The reason why China is suddenly concerned about shadow banking is that it has exploded as a source of funding in recent years:
Mid-sized Chinese banks got 23 percent of their funding and capital from the interbank market at the end of 2012, compared with 9 percent for the largest state-owned banks, Moody’s Investors Service said in June. The ratings company forecast a further increase in non-performing loans as weaker borrowers find it hard to refinance.
And while we are confident Chinese financial geniuses will find ways to bypass this attempt to curb breakneck credit expansion in due course, in the meantime, Chinese liquidity conditions are certain to get far tighter.
This is precisely the WSJ reported overnight, when it observed that yields on Chinese government debt have soared to their highest levels in nearly nine years amid Beijing’s relentless drive to tighten the monetary spigots in the world’s second-largest economy. “The higher yields on government debt have pushed up borrowing costs broadly, creating obstacles for companies and government agencies looking to tap bond markets. Several Chinese development banks, which have mandates to encourage growth through targeted investments, have had to either scale back borrowing plans or postpone bond sales.”
This should not come as a surprise in the aftermath of the recent spotlight on China’s biggest tabboo topic of all: the soaring bad debt, which is the weakest link in the entire, $25 trillion Chinese financial system (by bank assets). So while the Fed endlessly dithers about whether to taper, or not to taper, China is very quietly moving to do just that. Only the market has finally noticed:
The slowing pace of bond sales from earlier in the year is reviving worries of reduced credit and soaring funding costs that were sparked in June, when China’s debt markets were rattled by a cash crunch.
The rise in borrowing costs and shrinking access to credit could undercut the recent uptick in China’s economy that global investors in stock, commodity and currency markets have cheered. Wobbly growth in China could undermine economic recovery in the rest of the world.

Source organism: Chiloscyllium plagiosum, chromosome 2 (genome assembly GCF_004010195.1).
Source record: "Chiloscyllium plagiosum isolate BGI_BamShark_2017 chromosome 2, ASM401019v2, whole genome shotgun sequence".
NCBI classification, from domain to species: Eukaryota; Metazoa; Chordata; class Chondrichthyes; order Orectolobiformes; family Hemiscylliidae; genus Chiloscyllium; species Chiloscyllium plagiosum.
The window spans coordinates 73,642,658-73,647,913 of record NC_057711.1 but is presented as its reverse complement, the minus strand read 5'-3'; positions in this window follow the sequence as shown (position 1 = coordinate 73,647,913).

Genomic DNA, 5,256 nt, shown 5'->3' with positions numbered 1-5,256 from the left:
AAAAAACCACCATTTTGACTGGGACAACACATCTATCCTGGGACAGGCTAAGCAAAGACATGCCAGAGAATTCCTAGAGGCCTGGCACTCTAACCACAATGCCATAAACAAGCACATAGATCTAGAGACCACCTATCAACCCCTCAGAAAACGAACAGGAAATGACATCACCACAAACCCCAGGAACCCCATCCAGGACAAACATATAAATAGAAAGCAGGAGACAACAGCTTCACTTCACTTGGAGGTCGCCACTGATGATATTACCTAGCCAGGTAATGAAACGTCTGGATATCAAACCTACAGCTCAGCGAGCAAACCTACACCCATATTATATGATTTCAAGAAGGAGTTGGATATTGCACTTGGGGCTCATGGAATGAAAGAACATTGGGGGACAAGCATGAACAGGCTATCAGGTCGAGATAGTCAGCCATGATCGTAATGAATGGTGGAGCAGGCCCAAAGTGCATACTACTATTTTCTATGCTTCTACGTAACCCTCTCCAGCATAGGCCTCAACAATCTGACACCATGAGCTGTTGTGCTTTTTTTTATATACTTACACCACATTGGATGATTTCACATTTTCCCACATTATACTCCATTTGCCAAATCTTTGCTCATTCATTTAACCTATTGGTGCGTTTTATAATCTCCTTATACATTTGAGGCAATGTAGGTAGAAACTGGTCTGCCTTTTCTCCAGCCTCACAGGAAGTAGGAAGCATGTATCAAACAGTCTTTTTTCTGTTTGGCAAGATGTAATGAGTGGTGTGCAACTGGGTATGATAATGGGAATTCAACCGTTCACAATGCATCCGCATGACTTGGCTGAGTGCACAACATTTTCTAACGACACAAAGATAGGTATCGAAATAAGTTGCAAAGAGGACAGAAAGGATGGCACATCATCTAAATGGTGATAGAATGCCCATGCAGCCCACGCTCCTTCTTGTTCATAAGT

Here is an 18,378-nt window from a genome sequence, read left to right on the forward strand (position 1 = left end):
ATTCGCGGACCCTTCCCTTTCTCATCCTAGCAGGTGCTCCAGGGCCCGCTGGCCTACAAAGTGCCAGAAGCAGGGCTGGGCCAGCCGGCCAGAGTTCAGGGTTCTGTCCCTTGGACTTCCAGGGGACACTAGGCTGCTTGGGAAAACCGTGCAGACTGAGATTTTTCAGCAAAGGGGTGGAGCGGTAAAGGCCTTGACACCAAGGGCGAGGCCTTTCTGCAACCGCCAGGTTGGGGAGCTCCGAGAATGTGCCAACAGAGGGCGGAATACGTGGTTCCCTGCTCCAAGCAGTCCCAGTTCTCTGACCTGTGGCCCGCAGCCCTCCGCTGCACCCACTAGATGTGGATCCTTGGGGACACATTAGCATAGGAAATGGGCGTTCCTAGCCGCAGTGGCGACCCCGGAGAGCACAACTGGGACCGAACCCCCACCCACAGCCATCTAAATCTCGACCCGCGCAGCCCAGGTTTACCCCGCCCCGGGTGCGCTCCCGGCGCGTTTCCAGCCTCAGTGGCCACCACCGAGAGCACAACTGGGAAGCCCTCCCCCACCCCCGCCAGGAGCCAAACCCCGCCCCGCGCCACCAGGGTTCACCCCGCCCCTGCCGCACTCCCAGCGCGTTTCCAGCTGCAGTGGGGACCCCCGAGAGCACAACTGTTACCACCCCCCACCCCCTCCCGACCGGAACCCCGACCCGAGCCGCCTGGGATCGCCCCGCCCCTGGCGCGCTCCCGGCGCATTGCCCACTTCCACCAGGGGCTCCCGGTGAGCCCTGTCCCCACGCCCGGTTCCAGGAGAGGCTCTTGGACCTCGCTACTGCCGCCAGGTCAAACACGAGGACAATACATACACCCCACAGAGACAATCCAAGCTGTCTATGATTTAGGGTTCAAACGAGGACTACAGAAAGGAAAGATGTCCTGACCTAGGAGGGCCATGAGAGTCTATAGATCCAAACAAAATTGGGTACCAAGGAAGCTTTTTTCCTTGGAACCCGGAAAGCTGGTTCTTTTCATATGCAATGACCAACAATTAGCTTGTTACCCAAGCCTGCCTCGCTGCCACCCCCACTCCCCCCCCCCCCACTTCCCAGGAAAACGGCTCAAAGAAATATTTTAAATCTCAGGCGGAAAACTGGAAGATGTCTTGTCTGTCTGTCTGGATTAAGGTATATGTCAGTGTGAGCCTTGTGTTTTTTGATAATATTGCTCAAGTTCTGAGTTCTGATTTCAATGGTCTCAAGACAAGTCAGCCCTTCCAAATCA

“If borrowing costs don’t fall in time, whether the real economy could bear the burden is a big question,” said Wendy Chen, an economist at Nomura Securities.
Chinese bond yields are rising amid a lack of demand among the big banks, pension funds and other institutional money managers, analysts say. These investors, traditionally the heavyweights in China’s bond market, have seen their funding costs rise in tandem with interbank lending rates, which are controlled by China’s central bank. The country’s bond market is largely closed to foreign investors.
The yield on China’s benchmark 10-year government bond was at 4.65% Monday, down from 4.71% Friday. Last Wednesday’s 4.72% was the highest since January 2005, according to data providers WIND Info and Thomson Reuters. The record is 4.88% set in November 2004. Bond yields and prices move in opposite directions.
“The recent sharp rise in bond yields was mostly due to worsening funding conditions and growing expectations for a tighter monetary policy as Beijing seeks to deleverage the economy,” said Duan Jihua, deputy general manager at Guohai Securities.
As government-bond yields have risen, the average yield on debt issued by China’s highest-rated companies rose to 6.21% as of Friday—the highest since 2006, when WIND Info began compiling the data.
In conclusion, it goes without saying that should China suddenly be hit with the double whammy of regulatory tightening in both shadow and traditional funding liquidity conduits, that things for the world’s biggest and fastest creator of excess liquidity are going to turn much worse. We showed as much yesterday:
If the Chinese liquidity spigot – which makes the Fed’s and BOJ’s QE both pale by comparison – is indeed turned off, however briefly, then quietly look for the exit doors.